Use two screws (10mm x 3mm) to hold the Z axis on the shaft base OF X-axis.
On the X-axis base we have two holes that fit just right with 3mm screws.

Now we can mount the Z-axis over the X-axis using two screws and the holes and perform a fine tuning of the pen height.

This fine tune should be done using practical, be very patient .......

Ensure that the tweezer do not touch the pen guide piece.


Materials needed for mounting the "table" plot.
2 x plastic spacers WITH 3MM threaded

4 x (10mm x 3mm) screws

1 x phenolite plate (100mm x 100mm)

2 x metal plate (100mm x 100mm)

Double-sided tape.

Cut into a plate of metal (100mm x 100mm) that will be used as basis of the table (DO NOT DRILL HOLES ON THIS PART), the flatter the better.

Cut a piece of phenolite (100mm x 100mm) and make two drills (centered and spaced like in the Y-axis base header, see the figures above).
So the drilling must be done so that the screw pass through it completely. The drilling must be in line with the holes in the base of the Y-axis (which are existing in the laser head).

Cut a piece of metal plate (100mm x 100mm) and make two drills as above instruction (but just tomput the screws and not to pass it completely) this piece will be used as the basis of the table.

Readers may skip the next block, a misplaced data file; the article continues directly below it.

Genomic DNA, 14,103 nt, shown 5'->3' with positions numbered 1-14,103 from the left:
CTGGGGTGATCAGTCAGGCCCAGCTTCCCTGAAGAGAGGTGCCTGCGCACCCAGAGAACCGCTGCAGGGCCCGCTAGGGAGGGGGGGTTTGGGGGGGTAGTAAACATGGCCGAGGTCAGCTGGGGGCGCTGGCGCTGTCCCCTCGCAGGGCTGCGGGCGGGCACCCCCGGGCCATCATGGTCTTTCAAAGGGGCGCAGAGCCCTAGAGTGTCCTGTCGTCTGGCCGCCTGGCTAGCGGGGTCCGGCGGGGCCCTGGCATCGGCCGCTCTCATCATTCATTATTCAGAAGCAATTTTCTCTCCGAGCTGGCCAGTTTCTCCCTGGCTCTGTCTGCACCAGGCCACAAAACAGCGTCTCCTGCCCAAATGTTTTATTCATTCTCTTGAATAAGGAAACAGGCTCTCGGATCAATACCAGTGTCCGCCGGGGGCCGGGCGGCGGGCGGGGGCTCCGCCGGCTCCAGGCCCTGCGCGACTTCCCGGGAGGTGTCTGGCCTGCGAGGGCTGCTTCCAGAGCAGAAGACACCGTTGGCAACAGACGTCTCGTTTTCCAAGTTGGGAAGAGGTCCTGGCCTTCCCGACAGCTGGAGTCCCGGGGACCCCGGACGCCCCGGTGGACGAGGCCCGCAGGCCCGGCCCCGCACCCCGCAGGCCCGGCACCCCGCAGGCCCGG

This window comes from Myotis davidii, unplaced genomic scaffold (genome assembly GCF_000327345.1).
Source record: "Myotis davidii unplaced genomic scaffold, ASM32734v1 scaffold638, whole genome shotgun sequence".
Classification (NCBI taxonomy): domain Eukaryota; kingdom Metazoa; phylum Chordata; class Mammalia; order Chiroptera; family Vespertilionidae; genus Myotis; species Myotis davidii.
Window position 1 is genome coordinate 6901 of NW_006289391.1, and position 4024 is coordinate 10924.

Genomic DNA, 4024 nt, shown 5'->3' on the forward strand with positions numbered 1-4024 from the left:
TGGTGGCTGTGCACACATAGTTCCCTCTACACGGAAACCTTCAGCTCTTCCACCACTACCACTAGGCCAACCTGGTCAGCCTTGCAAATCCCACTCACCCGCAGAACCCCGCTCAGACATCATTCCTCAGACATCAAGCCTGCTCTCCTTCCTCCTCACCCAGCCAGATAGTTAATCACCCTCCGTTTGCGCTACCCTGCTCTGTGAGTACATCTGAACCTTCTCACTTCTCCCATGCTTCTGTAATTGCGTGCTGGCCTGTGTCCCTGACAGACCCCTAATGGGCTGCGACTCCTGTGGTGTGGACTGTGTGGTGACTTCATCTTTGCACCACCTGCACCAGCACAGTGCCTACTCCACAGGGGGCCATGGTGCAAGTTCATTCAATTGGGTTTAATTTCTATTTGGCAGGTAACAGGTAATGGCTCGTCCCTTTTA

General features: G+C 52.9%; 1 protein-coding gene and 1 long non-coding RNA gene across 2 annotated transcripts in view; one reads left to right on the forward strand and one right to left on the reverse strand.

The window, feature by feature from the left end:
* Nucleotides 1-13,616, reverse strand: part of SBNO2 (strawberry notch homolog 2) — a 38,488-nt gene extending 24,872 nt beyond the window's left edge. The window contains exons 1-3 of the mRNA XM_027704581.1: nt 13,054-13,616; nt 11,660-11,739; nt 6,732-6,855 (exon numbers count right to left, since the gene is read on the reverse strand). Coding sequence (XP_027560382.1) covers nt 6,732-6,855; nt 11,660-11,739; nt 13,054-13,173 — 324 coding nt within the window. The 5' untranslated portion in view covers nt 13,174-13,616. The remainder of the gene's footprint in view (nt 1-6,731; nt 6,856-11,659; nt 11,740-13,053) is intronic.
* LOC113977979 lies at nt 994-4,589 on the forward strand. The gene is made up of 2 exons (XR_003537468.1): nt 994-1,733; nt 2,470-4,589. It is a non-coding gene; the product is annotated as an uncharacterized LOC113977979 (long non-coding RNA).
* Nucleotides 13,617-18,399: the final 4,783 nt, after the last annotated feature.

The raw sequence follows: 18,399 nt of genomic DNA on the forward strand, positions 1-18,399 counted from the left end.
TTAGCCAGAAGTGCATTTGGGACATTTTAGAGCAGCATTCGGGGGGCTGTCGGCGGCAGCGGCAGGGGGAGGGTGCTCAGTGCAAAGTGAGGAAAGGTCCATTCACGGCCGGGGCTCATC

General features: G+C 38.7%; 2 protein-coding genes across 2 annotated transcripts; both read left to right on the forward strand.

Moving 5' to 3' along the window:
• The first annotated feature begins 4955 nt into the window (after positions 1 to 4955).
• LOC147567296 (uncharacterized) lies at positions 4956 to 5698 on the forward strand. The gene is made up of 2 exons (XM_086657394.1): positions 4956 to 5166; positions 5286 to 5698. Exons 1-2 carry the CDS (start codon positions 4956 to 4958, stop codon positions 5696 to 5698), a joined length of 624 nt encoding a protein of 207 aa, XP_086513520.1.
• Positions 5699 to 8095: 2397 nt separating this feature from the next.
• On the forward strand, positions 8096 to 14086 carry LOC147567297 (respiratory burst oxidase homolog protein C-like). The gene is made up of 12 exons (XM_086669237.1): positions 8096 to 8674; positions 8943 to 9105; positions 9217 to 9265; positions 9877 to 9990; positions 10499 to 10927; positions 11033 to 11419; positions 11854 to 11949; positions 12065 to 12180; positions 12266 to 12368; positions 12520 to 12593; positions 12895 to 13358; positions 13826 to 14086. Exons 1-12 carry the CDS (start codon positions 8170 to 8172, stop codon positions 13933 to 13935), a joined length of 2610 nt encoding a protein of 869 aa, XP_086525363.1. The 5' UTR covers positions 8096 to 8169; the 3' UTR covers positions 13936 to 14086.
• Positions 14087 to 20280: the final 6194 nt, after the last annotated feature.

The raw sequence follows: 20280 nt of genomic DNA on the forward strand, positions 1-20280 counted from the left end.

Mine was removed from the old disk (3 1/4) driver.

Note that the existing holes in the head of the LASER will fit very good for the base table structure.
Put the spacers in these holes with (10mm x 3mm) screws.

Now let's make a "sandwich" with phenolite plate and other metal parts

Join the table basis with the phenolite plate using double sided tape

Join the flat metal part with the last one using double sided tape

Take in mind that the screws are internal and should not overpass the phenolite height.


If you follow all the steps up to here,....... and if you had a lot of patience and a lot of persistence, your MiniCNC - Plotter should be almost done.


Use a felt tip pen and bright paper (photographic paper) for better results in the tests.

The special screws was taken from an old sewing machine. They have a smooth surface which will facilitate the "tweezers" movement

Make a hole in the pen body about 800mm from the tip (this height must be adjusted by testing on the machine).


Now it is time to mount the Electronics modules.